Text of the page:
There are various reasons behind young people joining street gangs.
One of the reasons young people join street gangs is because of neighborhood disadvantages. A theory that can contribute to why young people might join street gangs is Social Disorganization Theory. Social Disorganization theory assumes that “delinquency emerges in neighborhoods where neighborhood relation and social institutions have broken down and can no longer maintain effective social controls (Bell, 2007).” Social Disorganization contributes to residential instability and poverty, which affects interpersonal relationships within the community and opens opportunities for crimes to be committed. The break down of neighborhood relation and social institutions create a higher likely hood that young people will affiliate with deviant peers and get involved in gangs. When there is lack of social controls within a neighborhood the opportunity to commit deviance increases and the exposure to deviant groups such as street gangs increase. Which causes an increase in the chances of young people joining street gangs. If social controls are strong remain strong within a neighborhood and/or community the chances of young people committing crime and joining gangs decreases.
Many young people join street gangs due to weak family relationships and poor social control. Social Control Theory presumes that people will naturally commit crime if there were left to their own devices (i.e. no laws in society) and people do not commit crimes because of certain controlling forces, such as social bonds that hold individuals back partaking on their anti social behavior (Bell, 2011). Examples of controlling forces are family, school, peers, and the law. Young people who are tightly bonded family, school, and peer have lower chances of being deviant. Thus, young people who have strong attachment to family, are supervised by parents, and/or feel a sense of belonging, are less likely to join gangs. Compared to young people who deal with family issues such as a feeling neglected, having a lack of super vision, and/or have family members who deal with an alcohol or drug addiction (Bell, 2011). By joining a gang young people are able to obtain a sense of belonging, feel important, and seek family support.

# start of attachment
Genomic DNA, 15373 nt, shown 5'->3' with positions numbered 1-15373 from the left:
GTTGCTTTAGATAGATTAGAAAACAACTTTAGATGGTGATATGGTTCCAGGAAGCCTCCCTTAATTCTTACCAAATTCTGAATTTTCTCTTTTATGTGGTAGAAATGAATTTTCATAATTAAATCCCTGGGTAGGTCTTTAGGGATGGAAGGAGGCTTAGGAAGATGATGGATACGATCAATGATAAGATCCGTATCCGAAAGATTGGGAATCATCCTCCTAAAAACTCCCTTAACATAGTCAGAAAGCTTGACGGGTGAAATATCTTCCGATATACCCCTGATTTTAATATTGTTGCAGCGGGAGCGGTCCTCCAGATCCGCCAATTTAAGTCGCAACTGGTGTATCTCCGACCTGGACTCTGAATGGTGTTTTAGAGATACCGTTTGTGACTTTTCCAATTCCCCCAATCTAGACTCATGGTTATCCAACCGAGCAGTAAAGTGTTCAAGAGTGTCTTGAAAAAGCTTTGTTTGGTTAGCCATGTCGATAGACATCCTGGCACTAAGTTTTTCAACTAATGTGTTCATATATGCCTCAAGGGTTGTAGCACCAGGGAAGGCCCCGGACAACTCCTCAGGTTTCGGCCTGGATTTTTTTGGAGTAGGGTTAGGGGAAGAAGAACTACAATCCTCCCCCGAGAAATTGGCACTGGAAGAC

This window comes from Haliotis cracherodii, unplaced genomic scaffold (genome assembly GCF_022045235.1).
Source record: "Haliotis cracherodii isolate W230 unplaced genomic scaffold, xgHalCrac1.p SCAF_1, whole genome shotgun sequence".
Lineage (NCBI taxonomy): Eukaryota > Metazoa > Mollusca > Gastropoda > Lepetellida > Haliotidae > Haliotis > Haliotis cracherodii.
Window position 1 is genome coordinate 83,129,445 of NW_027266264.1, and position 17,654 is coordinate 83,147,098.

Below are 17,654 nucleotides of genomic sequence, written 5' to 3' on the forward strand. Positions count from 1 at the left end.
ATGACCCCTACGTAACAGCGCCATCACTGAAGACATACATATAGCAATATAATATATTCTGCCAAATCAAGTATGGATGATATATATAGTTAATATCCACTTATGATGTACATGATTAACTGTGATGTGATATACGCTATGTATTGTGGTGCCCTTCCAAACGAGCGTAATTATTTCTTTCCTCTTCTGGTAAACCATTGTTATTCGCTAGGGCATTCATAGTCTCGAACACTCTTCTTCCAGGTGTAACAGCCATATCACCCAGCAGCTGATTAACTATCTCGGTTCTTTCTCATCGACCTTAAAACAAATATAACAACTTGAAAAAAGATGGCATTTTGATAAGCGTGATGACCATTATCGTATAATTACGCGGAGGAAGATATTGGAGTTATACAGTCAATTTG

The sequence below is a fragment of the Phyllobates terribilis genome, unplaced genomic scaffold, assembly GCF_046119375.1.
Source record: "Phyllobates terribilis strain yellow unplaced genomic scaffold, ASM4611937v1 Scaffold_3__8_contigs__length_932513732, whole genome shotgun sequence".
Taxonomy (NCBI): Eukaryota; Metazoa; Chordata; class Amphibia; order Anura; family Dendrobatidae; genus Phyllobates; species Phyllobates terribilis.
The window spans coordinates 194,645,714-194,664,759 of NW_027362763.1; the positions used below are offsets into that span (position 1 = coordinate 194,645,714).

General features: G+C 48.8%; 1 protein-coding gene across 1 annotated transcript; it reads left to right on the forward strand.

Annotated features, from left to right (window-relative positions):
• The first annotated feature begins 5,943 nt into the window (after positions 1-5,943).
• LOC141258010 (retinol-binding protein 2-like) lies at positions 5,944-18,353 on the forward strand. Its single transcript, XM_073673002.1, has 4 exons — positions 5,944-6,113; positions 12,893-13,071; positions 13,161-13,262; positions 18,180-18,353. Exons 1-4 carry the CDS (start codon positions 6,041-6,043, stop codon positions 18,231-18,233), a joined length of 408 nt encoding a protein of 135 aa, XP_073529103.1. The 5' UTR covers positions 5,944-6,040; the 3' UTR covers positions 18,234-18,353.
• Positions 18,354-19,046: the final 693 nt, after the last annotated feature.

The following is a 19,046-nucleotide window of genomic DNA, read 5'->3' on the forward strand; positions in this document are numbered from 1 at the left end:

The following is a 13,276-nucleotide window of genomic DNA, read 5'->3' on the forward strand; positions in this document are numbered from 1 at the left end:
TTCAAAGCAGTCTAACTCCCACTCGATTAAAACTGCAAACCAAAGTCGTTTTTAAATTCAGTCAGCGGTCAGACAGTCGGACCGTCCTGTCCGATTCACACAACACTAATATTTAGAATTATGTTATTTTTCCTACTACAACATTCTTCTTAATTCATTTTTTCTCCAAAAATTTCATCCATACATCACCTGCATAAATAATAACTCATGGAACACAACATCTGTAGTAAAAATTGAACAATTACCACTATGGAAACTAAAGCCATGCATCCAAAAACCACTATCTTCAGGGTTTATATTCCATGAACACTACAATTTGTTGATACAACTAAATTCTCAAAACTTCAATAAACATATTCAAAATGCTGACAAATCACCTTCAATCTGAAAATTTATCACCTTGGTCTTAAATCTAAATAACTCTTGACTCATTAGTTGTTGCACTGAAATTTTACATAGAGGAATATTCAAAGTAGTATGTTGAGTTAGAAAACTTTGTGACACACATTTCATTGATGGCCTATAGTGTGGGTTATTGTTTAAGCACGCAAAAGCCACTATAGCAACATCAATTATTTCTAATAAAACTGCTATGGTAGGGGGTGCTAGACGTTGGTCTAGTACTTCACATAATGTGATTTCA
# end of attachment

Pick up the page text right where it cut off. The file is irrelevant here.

Another reasons that contribute to young people joining street gangs are because they are unable to achieve the socially prescribed goal of becoming successful and wealthy. Young people who are deviant and join street gangs more often than not tend to be from lower class families. Anomie theory of deviance explains, “Deviance is an adaption of socially prescribed goals or of the norms governing their attainment, or both (Shaefer and Haaland, 2011, p. 154).” Young people who are lower class usually do not get the same opportunities as upper class people to achieve the socially prescribed goal of becoming...